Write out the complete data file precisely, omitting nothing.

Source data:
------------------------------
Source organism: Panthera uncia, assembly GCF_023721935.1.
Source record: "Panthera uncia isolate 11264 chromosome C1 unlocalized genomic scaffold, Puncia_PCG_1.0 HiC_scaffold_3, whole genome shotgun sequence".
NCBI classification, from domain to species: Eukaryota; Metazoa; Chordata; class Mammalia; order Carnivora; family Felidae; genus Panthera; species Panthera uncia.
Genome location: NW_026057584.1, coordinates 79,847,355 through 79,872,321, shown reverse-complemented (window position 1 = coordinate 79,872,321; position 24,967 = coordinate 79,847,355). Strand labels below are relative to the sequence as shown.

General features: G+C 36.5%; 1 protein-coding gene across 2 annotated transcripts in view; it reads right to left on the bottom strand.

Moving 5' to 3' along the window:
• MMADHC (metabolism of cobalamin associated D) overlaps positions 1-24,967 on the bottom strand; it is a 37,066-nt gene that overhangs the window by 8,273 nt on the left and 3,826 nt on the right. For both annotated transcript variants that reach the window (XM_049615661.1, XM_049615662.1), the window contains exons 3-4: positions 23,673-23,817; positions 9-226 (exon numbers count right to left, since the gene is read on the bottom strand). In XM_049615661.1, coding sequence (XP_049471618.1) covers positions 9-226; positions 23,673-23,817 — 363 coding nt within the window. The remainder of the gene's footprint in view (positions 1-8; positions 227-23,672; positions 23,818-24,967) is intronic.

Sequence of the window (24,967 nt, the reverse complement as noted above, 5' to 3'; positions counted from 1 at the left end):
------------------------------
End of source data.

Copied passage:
Source organism: Panthera uncia, assembly GCF_023721935.1.
Source record: "Panthera uncia isolate 11264 chromosome C1 unlocalized genomic scaffold, Puncia_PCG_1.0 HiC_scaffold_3, whole genome shotgun sequence".
NCBI classification, from domain to species: Eukaryota; Metazoa; Chordata; class Mammalia; order Carnivora; family Felidae; genus Panthera; species Panthera uncia.
Genome location: NW_026057584.1, coordinates 79,847,355 through 79,872,321, shown reverse-complemented (window position 1 = coordinate 79,872,321; position 24,967 = coordinate 79,847,355). Strand labels below are relative to the sequence as shown.

General features: G+C 36.5%; 1 protein-coding gene across 2 annotated transcripts in view; it reads right to left on the bottom strand.

Moving 5' to 3' along the window:
• MMADHC (metabolism of cobalamin associated D) overlaps positions 1-24,967 on the bottom strand; it is a 37,066-nt gene that overhangs the window by 8,273 nt on the left and 3,826 nt on the right. For both annotated transcript variants that reach the window (XM_049615661.1, XM_049615662.1), the window contains exons 3-4: positions 23,673-23,817; positions 9-226 (exon numbers count right to left, since the gene is read on the bottom strand). In XM_049615661.1, coding sequence (XP_049471618.1) covers positions 9-226; positions 23,673-23,817 — 363 coding nt within the window. The remainder of the gene's footprint in view (positions 1-8; positions 227-23,672; positions 23,818-24,967) is intronic.

Sequence of the window (24,967 nt, the reverse complement as noted above, 5' to 3'; positions counted from 1 at the left end):